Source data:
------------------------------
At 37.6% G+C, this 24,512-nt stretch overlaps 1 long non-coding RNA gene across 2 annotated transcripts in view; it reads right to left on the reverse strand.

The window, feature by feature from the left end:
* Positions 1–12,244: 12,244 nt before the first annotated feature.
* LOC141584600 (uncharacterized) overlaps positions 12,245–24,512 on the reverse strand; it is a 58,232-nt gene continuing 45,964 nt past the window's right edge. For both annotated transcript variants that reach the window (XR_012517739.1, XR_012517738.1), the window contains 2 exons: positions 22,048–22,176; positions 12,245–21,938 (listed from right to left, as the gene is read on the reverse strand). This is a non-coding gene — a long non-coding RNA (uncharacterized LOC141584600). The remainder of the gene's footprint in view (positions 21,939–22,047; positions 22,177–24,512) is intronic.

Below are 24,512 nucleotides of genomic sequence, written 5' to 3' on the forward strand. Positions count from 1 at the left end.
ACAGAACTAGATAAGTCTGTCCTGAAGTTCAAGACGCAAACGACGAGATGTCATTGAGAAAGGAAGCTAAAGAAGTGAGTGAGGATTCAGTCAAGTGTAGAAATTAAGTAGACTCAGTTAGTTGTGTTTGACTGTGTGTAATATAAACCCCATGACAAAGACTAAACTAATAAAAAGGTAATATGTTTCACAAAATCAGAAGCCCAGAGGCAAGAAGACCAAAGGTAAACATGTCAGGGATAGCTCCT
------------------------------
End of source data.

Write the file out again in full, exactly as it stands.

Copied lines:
At 37.6% G+C, this 24,512-nt stretch overlaps 1 long non-coding RNA gene across 2 annotated transcripts in view; it reads right to left on the reverse strand.

The window, feature by feature from the left end:
* Positions 1–12,244: 12,244 nt before the first annotated feature.
* LOC141584600 (uncharacterized) overlaps positions 12,245–24,512 on the reverse strand; it is a 58,232-nt gene continuing 45,964 nt past the window's right edge. For both annotated transcript variants that reach the window (XR_012517739.1, XR_012517738.1), the window contains 2 exons: positions 22,048–22,176; positions 12,245–21,938 (listed from right to left, as the gene is read on the reverse strand). This is a non-coding gene — a long non-coding RNA (uncharacterized LOC141584600). The remainder of the gene's footprint in view (positions 21,939–22,047; positions 22,177–24,512) is intronic.

Below are 24,512 nucleotides of genomic sequence, written 5' to 3' on the forward strand. Positions count from 1 at the left end.
ACAGAACTAGATAAGTCTGTCCTGAAGTTCAAGACGCAAACGACGAGATGTCATTGAGAAAGGAAGCTAAAGAAGTGAGTGAGGATTCAGTCAAGTGTAGAAATTAAGTAGACTCAGTTAGTTGTGTTTGACTGTGTGTAATATAAACCCCATGACAAAGACTAAACTAATAAAAAGGTAATATGTTTCACAAAATCAGAAGCCCAGAGGCAAGAAGACCAAAGGTAAACATGTCAGGGATAGCTCCT